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Dialing in the Sound of a Distorted Guitar

Dialing in the Sound of a Distorted Guitar Brought to you by:

Just Press Play Logo Gif 70837In the third installment of this column, the article titled "Recording the Guitar -  Part 3 Miking the Guitar Amp," I explained the microphone, and the mixer and recorder setup. If you missed that article, read it before proceeding with this article on recording and EQing for distorted guitar tracks.

Dialing In The Guitar Sound for Distortion Guitar

Again, refer to Part 3 Miking the Guitar Amp for mixer/recorder/microphone setup details. Otherwise, let's just jump right into the EQ settings to nail a killer distorted guitar sound.

Low frequency filter: Typically a very steep filter that eliminates low frequency information. If the guitar amp is being recorded in a room with other instruments (such as bass and drums) and there is low frequency leakage from other instruments into the guitar mic, it's best to use the low frequency filter. Also, if the guitar amp has a ground hum problem that can't be gotten rid of, the low freq filter should help. The filter may be frequency adjustable or a fixed frequency. If it's adjustable, experiment with the frequency settings to find which works best. In this situation, it's best to not go above 100 cycles. If it's a fixed frequency, the odds are good it is around 100 cycles. Important: If the guitarist is playing "power low string 5ths" and the sound is thick in the low frequencies, pass on filtering here or filter around 60 cycles.

30 to 80 cycles: For lead playing, useless. For "low string power 5ths," if adding here, the guitar amp would need to incorporate a sub woofer and guitar tuning down to "D" or lower, or a 7 string guitar with a low "B" string. You might try adding around 80 cycles if looking for extreme lows but keep in mind that adding here will get into the bass instrument area and may mess up mix layering definition. Dig, if you want low end rumble, you will surely get it adding here!!! Hey, no rules so if it works for you, great!!!

By the way, we have not yet gotten into multiple speaker miking so if you're using a sub woofer system, such information will be explained in a future column when we get around to using more than one mic on the guitar amp.

80 to 200 cycles: For "low 5th's" follow the suggestions above, but more than likely this is a better area to add if wanting to let the bass instrument have more low-end sonic space in the mix. Try adding a few dB around 150 cycles.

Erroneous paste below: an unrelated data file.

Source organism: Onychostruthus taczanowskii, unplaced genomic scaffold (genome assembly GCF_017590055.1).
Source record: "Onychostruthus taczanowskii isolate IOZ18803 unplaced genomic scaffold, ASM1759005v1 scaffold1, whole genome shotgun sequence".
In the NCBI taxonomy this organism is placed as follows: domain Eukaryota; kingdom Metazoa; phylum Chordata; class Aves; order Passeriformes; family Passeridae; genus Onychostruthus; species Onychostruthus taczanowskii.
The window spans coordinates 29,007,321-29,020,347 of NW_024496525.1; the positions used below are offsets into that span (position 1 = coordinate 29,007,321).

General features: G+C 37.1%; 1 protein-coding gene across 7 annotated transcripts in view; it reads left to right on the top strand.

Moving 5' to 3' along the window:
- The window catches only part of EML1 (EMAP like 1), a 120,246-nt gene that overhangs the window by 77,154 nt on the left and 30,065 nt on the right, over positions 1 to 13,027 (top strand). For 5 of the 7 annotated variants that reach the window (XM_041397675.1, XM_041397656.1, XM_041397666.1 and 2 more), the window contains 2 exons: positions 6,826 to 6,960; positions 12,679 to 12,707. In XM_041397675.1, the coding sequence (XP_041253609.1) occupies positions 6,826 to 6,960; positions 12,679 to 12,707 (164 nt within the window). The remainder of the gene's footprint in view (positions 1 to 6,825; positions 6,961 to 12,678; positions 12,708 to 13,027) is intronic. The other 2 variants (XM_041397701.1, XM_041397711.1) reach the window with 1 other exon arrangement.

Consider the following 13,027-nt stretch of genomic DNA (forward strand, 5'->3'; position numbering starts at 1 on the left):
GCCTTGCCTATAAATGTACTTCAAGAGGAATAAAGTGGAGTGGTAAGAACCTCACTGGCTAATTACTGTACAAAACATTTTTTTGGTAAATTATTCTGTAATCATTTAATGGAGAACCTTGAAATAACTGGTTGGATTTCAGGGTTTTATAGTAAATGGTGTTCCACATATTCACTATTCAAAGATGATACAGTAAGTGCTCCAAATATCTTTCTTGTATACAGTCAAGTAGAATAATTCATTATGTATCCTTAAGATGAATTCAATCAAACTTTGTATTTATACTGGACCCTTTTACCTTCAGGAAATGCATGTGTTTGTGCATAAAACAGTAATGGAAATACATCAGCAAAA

In this EQ area (as well as in the 30 to 80 cycle area), the drums will typically have huge low end on the low toms and kick. Make sure there is not huge sonic collision build-ups between the guitar, bass, and drums. If so, something has to give in the "give and take world" of recording layering [Editor's note: For more on layering see Part 3 Miking the Guitar Amp]. The guitar would be the sound to not add in this area since the bass and drums are the low bottom end support. If the bass player will be playing notes other than the "root," check to see if adding this low end will cause low-end rumble between the guitar and bass. These are simply guidelines to consider.

Regarding low power 5ths, note that speaker cabinets have build-ups and suckouts. You may need to do some tweaking for uneven notes. When EQ'ing, keep this in mind. If you hear a low note "jump out" in volume, try to find this frequency by using the "sweep frequency technique" explained in Part 3 Miking the Guitar Amp. If you have a parametric equalizer, this would be a good time to patch it in so as to slightly "notch out" this area using a very small "Q," meaning width. If you find a dead note, you may need to bump it up. If you need to do both bumping up some frequencies and rolling out others to create an even sound, you many need to use two equalizers to fix the problem. My future article on serial and parallel equalizers will eventually explain all that in more detail.

For lead line or solo playing, if you need to add low-end weight to the sound, try adding a few dB at 150 cycles.

Remember, if adding in this area, if the amp is not baffled, you might be bringing up low frequency garbage from other instruments leaking into the guitar mic, especially if the room is medium to live sounding.

200 to 300 cycles: For the low "5th's" or line/solo playing, if the amp is a small-sounding, low-wattage amp, you may need to add a little here to slightly thicken up the sound, if adding in the 150 area did not help bring up the bottom. 

300 to 600 cycles: This area can cloud up the tone if not careful. This area is tricky since adding may sound good on its own but may make the sound get sucked up by other instruments in the monitor mix. Experiment as usual as to see what works.

600 to 800 cycles: For low 5th's, try rolling out a little if you're recording a power trio or the like. Typically, this style of music likes to dip out the mids for the low buzz saw 5ths. Around 800 cycles is a big sonic spot so add if you want the thick mid range tone.

For lead guitar, if you are looking for the sweet mid-range tone, try adding around 800 if the amp is not supplying enough in this frequency area.